Self-World

Several conversations about emotions, habits, and coping mechanisms have taken place in and around the Retreat this week.  There have been a few emergencies involved and all of it got me thinking about the perceptions that people have about how they affect the world and vice versa.  While not necessarily attributed to ego or narcissism, many times we become the centers of our universe.  In and of itself, this is not necessarily an issue.  The challenge becomes though when this “self centered” view actually starts to affect the interactions of the person involved to a detrimental state.

We, as humans, go through the day trying to take care of the tasks we have.  This many times forces us to concentrate on time schedules, plans, resources, etc.  This can lead to focusing down to the point where only direct interactions are given priority.  This, as said, is common.  It is actually necessary for some to ensure they are not sidetracked or off schedule.  Additionally, there is also the balancing of cost versus reward for many people.

Where does the shift take place though from simply planning to actually gaining the world view that everything is about “you”.  Is it the point where a person becomes depressed or lonely?  Is it ego?  Narcissism?  Alternatively, is it some disconnect from the social network that is created by a schedule that is overfilled and under timed.  Whatever the case, the effect is that the affected person’s perception of the world contracts until they can only see what is happening around them.  Stepping much further out from there requires a great deal of energy and is often still tinted by the lens of their own personal world.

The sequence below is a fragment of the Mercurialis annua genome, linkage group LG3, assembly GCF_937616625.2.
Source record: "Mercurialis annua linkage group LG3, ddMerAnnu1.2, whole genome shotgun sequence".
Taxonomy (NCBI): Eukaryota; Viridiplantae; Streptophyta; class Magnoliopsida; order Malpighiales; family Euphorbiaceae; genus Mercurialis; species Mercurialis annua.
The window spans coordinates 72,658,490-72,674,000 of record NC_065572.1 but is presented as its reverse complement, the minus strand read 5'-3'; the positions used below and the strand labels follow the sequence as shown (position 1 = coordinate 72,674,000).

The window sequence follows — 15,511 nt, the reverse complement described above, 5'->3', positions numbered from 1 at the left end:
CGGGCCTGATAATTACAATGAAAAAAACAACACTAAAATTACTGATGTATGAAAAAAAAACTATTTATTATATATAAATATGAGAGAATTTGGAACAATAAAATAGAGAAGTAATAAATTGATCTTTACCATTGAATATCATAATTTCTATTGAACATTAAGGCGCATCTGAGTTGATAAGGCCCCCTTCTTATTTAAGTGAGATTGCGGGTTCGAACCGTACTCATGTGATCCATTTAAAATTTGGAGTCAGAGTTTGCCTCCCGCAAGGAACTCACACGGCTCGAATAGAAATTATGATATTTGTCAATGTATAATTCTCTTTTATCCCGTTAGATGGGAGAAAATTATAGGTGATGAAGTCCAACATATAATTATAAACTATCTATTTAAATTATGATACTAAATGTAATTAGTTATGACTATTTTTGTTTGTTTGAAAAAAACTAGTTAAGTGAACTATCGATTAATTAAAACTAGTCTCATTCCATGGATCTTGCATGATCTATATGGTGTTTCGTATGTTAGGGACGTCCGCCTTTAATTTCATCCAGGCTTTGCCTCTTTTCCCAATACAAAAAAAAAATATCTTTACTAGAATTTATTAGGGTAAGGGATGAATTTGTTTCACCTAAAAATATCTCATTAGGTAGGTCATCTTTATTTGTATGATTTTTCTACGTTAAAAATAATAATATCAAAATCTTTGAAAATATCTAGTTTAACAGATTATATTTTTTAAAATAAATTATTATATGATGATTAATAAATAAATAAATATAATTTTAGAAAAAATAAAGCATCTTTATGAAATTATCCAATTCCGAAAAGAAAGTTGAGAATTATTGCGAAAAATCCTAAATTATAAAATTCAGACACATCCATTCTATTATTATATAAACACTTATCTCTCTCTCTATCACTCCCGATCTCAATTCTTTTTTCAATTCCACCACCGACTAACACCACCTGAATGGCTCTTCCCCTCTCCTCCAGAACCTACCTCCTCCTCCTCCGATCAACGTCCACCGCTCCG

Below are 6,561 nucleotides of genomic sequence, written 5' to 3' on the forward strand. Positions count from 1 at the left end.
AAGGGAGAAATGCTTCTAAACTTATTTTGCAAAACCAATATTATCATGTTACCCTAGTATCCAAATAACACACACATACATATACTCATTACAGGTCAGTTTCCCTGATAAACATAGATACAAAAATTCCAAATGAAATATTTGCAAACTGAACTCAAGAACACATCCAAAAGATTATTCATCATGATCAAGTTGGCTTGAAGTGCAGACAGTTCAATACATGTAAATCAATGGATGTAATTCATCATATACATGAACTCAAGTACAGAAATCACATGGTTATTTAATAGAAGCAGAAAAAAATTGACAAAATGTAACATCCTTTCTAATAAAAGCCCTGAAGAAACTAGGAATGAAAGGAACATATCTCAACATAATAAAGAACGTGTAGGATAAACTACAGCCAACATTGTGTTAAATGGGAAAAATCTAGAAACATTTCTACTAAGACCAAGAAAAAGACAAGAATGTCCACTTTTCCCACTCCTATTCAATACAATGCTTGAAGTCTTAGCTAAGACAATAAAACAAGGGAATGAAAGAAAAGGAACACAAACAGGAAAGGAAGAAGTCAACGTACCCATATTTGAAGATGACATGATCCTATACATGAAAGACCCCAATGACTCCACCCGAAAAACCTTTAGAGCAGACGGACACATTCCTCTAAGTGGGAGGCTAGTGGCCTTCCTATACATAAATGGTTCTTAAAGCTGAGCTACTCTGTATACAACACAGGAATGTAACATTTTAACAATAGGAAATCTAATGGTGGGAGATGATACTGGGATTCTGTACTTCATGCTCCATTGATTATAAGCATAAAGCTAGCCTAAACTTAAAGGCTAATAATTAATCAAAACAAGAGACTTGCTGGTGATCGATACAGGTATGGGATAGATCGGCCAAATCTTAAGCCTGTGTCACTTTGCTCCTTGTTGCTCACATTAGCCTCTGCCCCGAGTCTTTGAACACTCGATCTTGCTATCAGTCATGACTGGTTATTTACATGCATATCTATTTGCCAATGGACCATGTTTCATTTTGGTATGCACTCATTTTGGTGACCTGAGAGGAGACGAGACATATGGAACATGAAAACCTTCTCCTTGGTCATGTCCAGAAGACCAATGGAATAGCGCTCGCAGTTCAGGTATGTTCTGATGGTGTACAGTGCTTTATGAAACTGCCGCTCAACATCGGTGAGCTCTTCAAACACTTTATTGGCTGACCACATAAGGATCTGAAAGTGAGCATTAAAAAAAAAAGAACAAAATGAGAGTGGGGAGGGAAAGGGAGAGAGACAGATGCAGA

Beyond the normal challenges that society sees alternately good and bad, this self-world definition may also create problems when coping with situations or issues that do not go exactly as planned.  Lack of attention, a shift in a personal dynamic with a friend, stressors that affect both positively and negatively…all of these things can lead to trying to cope and reevaluate actions with a limited field of vision.  Being able to look beyond ourselves is crucial to being able to understanding that the world is not out to get us or that everything is our fault.  When this ability is stifled, it leads into a cycle of either self-abuse or outward transference. 

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